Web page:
The crucial experimental tests of this theory required advanced experiments by Dr. Thomas Hahn, a co-author who is now a professor at the University of Basel and a clinical psychologist.

“The entorhinal cortex is a complex circuit. To really test the theory, we needed experimental techniques that can not only measure neural activity with high precision, but also determine the precise anatomical identity of the neuron,” Hahn said.

Hahn and Dr. Sven Berberich, also co-author, measured the membrane potential of identified neurons from the entorhinal cortex in vivo, using the whole cell patch-clamp technique and then anatomical techniques to identify the neuron. At the same time, they measured the activity of the parietal cortex, a part of the neocortex that sends input to the entorhinal cortex.

“A mathematical theory and advanced in vivo data are necessary and cool, but we had to tackle another challenge: how do you map this simple theory to complex neural data?” Mehta said.

“This required a lengthy period of development to generate a ‘mathematical microscope’ that can directly reveal the inner workings of neurons as they make memory,” Choudhary said. “To our knowledge, this has not been done before.”

The authors noted that, similar to an ocean wave that forms and then crashes onto a coastline, signals from the neocortex intermittently oscillate between on and off states while a person or animal sleeps. Meanwhile, the entorhinal cortex acted like a swimmer in the water that can move up as the wave forms and then move down as it recedes. The data showed this and the model captured this too. But using this simple match, the model took on a life of its own and discovered a new kind of memory state known as spontaneous persistent inactivity, Mehta said.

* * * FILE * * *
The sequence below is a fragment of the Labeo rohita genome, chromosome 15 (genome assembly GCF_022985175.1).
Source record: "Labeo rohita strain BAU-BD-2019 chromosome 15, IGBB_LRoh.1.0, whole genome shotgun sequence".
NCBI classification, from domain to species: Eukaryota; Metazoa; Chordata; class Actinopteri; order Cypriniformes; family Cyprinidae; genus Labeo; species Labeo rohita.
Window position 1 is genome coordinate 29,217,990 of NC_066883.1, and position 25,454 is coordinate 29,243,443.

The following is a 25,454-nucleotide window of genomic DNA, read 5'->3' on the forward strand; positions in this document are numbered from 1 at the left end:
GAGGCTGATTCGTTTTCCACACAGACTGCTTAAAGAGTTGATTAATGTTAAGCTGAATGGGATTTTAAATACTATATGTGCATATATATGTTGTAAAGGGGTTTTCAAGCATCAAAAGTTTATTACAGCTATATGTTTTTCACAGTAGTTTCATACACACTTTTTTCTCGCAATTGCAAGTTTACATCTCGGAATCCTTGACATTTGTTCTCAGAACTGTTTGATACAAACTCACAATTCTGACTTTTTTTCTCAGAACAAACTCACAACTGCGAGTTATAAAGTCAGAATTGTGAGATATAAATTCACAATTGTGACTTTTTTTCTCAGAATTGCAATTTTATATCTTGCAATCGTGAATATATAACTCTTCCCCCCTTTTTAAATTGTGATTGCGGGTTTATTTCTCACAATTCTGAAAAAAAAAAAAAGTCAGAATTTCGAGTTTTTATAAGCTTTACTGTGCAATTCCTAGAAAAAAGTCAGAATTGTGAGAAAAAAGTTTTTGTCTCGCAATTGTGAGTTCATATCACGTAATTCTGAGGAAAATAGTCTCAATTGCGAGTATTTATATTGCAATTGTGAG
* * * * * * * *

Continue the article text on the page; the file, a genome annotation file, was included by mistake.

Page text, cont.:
“It’s like a wave comes in and the entorhinal cortex says, ‘There’s no wave. I’m going to remember that there wasn’t a wave recently, so I’m going to ignore this current wave and not respond at all.’ This is persistent inactivity,” said Mehta. “Alternatively, persistent activity occurs when the cortical wave disappears, but the entorhinal neurons remember that there was a wave very recently and continue to roll forward.”

Although many theories of working memory had shown the presence of persistent activity, which the authors found, the persistent inactivity was something that the model predicted and had never seen before.

“The nice thing about sustained inactivity is that it takes virtually no energy, unlike sustained activity, which takes a lot of energy,” says Mehta. “Even better, the combination of sustained activity and inactivity more than doubles memory capacity while cutting metabolic energy costs by half.”

“This all sounded too good to be true, so we really pushed our mathematical microscope to its limits, in a regime where it wasn’t designed to work,” said Dr. Choudhary. “If the microscope was right, it would continue to work perfectly even in unusual situations.”

“The mathematical microscope made a dozen predictions, not only about entorhinal but also about many other brain areas. To our great surprise, the mathematical microscope worked every time,” Mehta continued. ‘Such a near-perfect match between the predictions of a mathematical theory and experiments is unprecedented in neuroscience.

“This mathematical model that fits perfectly with experiments is a new microscope,” Mehta added. “It reveals something that without a microscope, no existing microscope could see. No matter how many neurons you imaged, it wouldn’t have revealed any of this. In fact, metabolic deficits are a common feature of many memory disorders.”

Mehta’s lab is now following up on this work to understand how complex working memory is formed and what goes wrong in the entorhinal cortex during Alzheimer’s disease, dementia and other memory disorders.

More information:
Spontaneous sustained activity and inactivity in vivo reveals differential cortico-entorhinal functional connectivity, Nature communication (2024). DOI: 10.1038/s41467-024-47617-6

Presented by the University of California, Los Angeles